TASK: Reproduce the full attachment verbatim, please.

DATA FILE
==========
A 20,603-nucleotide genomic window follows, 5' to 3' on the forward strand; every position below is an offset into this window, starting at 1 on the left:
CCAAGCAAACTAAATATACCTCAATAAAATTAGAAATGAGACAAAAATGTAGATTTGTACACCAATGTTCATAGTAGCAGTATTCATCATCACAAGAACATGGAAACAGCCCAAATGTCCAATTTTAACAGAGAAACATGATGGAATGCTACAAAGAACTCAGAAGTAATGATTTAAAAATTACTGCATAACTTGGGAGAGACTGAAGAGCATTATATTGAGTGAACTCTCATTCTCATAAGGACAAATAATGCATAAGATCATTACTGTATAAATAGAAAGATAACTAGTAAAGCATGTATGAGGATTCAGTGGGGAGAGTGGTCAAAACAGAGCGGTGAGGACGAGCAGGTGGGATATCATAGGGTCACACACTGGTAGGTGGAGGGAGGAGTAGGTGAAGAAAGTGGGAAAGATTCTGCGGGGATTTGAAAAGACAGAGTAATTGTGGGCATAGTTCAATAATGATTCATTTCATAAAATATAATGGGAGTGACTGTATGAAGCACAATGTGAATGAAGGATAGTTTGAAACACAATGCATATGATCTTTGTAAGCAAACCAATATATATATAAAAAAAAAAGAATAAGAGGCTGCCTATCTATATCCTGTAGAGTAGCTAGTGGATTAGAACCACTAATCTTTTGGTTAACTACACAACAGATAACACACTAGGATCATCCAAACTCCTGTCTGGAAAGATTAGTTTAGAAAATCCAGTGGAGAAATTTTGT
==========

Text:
A 20,603-nucleotide genomic window follows, 5' to 3' on the forward strand; every position below is an offset into this window, starting at 1 on the left:
CCAAGCAAACTAAATATACCTCAATAAAATTAGAAATGAGACAAAAATGTAGATTTGTACACCAATGTTCATAGTAGCAGTATTCATCATCACAAGAACATGGAAACAGCCCAAATGTCCAATTTTAACAGAGAAACATGATGGAATGCTACAAAGAACTCAGAAGTAATGATTTAAAAATTACTGCATAACTTGGGAGAGACTGAAGAGCATTATATTGAGTGAACTCTCATTCTCATAAGGACAAATAATGCATAAGATCATTACTGTATAAATAGAAAGATAACTAGTAAAGCATGTATGAGGATTCAGTGGGGAGAGTGGTCAAAACAGAGCGGTGAGGACGAGCAGGTGGGATATCATAGGGTCACACACTGGTAGGTGGAGGGAGGAGTAGGTGAAGAAAGTGGGAAAGATTCTGCGGGGATTTGAAAAGACAGAGTAATTGTGGGCATAGTTCAATAATGATTCATTTCATAAAATATAATGGGAGTGACTGTATGAAGCACAATGTGAATGAAGGATAGTTTGAAACACAATGCATATGATCTTTGTAAGCAAACCAATATATATATAAAAAAAAAAGAATAAGAGGCTGCCTATCTATATCCTGTAGAGTAGCTAGTGGATTAGAACCACTAATCTTTTGGTTAACTACACAACAGATAACACACTAGGATCATCCAAACTCCTGTCTGGAAAGATTAGTTTAGAAAATCCAGTGGAGAAATTTTGT